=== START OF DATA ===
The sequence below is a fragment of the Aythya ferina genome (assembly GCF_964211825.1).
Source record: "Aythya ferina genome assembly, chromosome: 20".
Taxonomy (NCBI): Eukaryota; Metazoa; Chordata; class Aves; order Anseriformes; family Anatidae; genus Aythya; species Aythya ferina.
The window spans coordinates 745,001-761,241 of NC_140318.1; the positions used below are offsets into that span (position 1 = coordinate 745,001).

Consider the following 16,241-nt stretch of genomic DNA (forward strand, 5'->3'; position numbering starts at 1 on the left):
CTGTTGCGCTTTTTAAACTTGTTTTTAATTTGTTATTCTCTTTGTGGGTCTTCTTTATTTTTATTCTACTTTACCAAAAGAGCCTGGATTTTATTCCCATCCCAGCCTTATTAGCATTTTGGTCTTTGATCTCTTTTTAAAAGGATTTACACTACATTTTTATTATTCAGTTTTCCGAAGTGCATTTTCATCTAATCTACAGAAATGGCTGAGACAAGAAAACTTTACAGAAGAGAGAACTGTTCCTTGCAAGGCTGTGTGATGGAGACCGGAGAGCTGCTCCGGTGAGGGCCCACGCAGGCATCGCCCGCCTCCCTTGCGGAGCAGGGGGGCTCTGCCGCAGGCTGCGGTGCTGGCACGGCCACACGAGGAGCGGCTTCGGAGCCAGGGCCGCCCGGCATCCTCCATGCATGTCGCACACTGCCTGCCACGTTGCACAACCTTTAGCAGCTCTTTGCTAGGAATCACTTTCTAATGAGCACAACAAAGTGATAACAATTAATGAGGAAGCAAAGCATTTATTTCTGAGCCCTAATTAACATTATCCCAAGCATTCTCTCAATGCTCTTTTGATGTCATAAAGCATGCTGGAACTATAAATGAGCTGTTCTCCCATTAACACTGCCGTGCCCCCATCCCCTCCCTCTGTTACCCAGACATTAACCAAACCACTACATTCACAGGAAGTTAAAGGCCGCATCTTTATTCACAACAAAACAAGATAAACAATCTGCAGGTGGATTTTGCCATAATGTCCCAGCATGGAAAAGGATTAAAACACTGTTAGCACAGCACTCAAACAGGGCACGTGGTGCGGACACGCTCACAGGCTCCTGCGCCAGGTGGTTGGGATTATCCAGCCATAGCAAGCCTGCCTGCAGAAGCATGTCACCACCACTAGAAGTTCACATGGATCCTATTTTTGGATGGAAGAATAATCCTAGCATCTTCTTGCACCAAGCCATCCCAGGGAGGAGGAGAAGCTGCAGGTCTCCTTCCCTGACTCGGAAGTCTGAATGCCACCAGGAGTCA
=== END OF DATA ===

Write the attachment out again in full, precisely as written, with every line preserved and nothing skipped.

The sequence below is a fragment of the Aythya ferina genome (assembly GCF_964211825.1).
Source record: "Aythya ferina genome assembly, chromosome: 20".
Taxonomy (NCBI): Eukaryota; Metazoa; Chordata; class Aves; order Anseriformes; family Anatidae; genus Aythya; species Aythya ferina.
The window spans coordinates 745,001-761,241 of NC_140318.1; the positions used below are offsets into that span (position 1 = coordinate 745,001).

Consider the following 16,241-nt stretch of genomic DNA (forward strand, 5'->3'; position numbering starts at 1 on the left):
CTGTTGCGCTTTTTAAACTTGTTTTTAATTTGTTATTCTCTTTGTGGGTCTTCTTTATTTTTATTCTACTTTACCAAAAGAGCCTGGATTTTATTCCCATCCCAGCCTTATTAGCATTTTGGTCTTTGATCTCTTTTTAAAAGGATTTACACTACATTTTTATTATTCAGTTTTCCGAAGTGCATTTTCATCTAATCTACAGAAATGGCTGAGACAAGAAAACTTTACAGAAGAGAGAACTGTTCCTTGCAAGGCTGTGTGATGGAGACCGGAGAGCTGCTCCGGTGAGGGCCCACGCAGGCATCGCCCGCCTCCCTTGCGGAGCAGGGGGGCTCTGCCGCAGGCTGCGGTGCTGGCACGGCCACACGAGGAGCGGCTTCGGAGCCAGGGCCGCCCGGCATCCTCCATGCATGTCGCACACTGCCTGCCACGTTGCACAACCTTTAGCAGCTCTTTGCTAGGAATCACTTTCTAATGAGCACAACAAAGTGATAACAATTAATGAGGAAGCAAAGCATTTATTTCTGAGCCCTAATTAACATTATCCCAAGCATTCTCTCAATGCTCTTTTGATGTCATAAAGCATGCTGGAACTATAAATGAGCTGTTCTCCCATTAACACTGCCGTGCCCCCATCCCCTCCCTCTGTTACCCAGACATTAACCAAACCACTACATTCACAGGAAGTTAAAGGCCGCATCTTTATTCACAACAAAACAAGATAAACAATCTGCAGGTGGATTTTGCCATAATGTCCCAGCATGGAAAAGGATTAAAACACTGTTAGCACAGCACTCAAACAGGGCACGTGGTGCGGACACGCTCACAGGCTCCTGCGCCAGGTGGTTGGGATTATCCAGCCATAGCAAGCCTGCCTGCAGAAGCATGTCACCACCACTAGAAGTTCACATGGATCCTATTTTTGGATGGAAGAATAATCCTAGCATCTTCTTGCACCAAGCCATCCCAGGGAGGAGGAGAAGCTGCAGGTCTCCTTCCCTGACTCGGAAGTCTGAATGCCACCAGGAGTCA